• The Ors wrote:
    I've been doing something similar to the OP. My beer belly has definitely gotten smaller (several people have commented) but my weight has gone up by about 3kgs! :?
    Yes, me too - I lost 6kg in the first three months, and I'm getting slimmer still, but have put on 2kg in the last two months. surely not all leg muscle?!
  • pipipipipipi Posts: 332
    Well done Secteur (and others), both in reaching bike targets and weight targets. I try not to worry too much with the weight, cos I seem to gain muscle quite easily, but measuring your waist should be a good guideline.

    Whilst I don't claim to be time trialling at any standard, I do like to know the splits in my head, eg from this roundabout to the bottom of the hill is 6.5mins and try to maintain the pace accordingly.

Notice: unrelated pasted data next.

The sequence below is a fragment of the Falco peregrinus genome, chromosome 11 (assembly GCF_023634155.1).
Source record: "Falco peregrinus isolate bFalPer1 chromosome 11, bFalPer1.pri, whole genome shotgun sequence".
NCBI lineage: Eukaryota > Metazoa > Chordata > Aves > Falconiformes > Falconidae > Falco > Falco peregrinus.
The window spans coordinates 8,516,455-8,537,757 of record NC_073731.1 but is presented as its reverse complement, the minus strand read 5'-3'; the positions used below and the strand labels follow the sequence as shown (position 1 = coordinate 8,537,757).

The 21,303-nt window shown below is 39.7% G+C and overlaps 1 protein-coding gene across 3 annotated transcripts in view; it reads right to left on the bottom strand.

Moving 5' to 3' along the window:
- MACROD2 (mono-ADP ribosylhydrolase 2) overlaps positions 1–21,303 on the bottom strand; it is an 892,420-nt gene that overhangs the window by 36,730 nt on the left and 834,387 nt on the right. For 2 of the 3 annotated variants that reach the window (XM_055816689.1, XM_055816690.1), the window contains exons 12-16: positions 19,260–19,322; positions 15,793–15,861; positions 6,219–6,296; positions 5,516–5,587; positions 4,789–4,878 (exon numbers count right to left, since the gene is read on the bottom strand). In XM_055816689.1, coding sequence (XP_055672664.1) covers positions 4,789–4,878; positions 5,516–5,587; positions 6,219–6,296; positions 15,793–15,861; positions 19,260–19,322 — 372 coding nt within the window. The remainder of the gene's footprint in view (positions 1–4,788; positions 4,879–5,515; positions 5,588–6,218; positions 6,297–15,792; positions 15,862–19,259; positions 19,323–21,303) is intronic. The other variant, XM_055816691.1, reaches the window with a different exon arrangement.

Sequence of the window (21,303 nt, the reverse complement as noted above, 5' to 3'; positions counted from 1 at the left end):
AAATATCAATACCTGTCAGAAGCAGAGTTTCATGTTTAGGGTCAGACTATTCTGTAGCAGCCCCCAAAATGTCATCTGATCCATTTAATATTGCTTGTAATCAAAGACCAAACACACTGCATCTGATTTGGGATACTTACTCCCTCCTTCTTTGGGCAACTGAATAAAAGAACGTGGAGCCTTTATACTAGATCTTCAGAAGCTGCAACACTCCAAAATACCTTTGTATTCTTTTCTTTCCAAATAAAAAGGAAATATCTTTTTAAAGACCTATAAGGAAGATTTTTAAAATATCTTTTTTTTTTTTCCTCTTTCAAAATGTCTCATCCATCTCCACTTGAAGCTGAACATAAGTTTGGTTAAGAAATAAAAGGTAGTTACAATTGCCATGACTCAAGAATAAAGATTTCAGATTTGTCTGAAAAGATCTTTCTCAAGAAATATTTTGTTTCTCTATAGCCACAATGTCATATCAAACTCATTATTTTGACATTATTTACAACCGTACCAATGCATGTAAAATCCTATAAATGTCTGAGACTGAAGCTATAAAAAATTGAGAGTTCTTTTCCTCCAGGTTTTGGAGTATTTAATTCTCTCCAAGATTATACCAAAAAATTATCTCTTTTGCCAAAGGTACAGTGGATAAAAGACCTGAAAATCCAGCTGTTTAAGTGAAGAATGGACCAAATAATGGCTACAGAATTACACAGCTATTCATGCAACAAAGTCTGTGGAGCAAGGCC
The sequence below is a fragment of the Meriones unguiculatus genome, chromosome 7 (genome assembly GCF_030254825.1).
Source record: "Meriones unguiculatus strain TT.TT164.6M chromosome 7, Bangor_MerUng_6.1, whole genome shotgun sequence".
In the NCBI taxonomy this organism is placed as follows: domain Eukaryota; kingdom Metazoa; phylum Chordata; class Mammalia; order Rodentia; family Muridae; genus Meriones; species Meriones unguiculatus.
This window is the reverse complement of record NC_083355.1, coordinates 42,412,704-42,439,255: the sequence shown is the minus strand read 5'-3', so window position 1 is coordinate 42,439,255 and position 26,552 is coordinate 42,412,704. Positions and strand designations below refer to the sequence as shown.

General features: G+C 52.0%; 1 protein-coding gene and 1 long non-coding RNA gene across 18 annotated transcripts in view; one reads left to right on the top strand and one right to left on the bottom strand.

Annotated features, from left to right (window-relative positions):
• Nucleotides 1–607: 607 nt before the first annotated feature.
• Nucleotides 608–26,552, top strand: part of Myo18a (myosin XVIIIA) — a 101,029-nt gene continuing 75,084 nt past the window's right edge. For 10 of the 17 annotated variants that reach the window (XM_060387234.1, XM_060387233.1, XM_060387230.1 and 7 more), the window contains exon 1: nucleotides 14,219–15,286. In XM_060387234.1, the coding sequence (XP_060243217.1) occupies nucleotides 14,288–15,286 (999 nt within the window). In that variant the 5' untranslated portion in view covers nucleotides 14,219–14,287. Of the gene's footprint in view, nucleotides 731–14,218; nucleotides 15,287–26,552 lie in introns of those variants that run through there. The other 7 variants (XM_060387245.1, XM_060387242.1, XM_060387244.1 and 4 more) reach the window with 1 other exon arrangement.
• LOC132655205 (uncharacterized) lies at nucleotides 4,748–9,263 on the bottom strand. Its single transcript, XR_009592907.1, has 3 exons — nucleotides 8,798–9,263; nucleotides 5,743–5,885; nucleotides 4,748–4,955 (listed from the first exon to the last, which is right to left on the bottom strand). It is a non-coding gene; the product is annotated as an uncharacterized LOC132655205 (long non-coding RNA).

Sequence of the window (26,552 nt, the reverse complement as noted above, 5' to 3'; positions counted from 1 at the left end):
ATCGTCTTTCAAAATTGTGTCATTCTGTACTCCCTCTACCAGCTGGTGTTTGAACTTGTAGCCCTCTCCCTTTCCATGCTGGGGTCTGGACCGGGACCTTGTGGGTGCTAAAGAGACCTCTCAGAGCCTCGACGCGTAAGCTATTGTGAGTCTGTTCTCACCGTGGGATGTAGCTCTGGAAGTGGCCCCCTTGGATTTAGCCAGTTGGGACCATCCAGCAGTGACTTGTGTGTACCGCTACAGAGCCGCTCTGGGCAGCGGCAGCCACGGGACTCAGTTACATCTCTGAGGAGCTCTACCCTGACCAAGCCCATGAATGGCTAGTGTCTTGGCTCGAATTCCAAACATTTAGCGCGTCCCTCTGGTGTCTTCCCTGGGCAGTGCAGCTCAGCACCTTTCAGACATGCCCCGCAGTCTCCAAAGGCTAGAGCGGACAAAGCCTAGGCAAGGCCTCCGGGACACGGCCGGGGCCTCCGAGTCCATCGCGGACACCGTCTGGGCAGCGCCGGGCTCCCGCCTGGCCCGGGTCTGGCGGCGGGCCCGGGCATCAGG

When I first started I was just interested in the overall time, which came down in quite big chunks, but then these plateaud, much as you would expect. So rather than wait to finish a 2hour ride and see if I had gone quicker, I split the ride up into smaller sections and treated each one of those a s achallenge to beat.

    I don't know how easy it is to do that on your ride. But I'm sure you could time yourself up an important stage/hill. Then the next time you get to the same stage, you know you need to get up there in 90 seconds. I imagine that the Garmin can do all sorts of tricks that would help. But if you are signifiantly slower or faster in the initial stages then you won' have anything to pace yourself against. Try taping a few times to the handlebars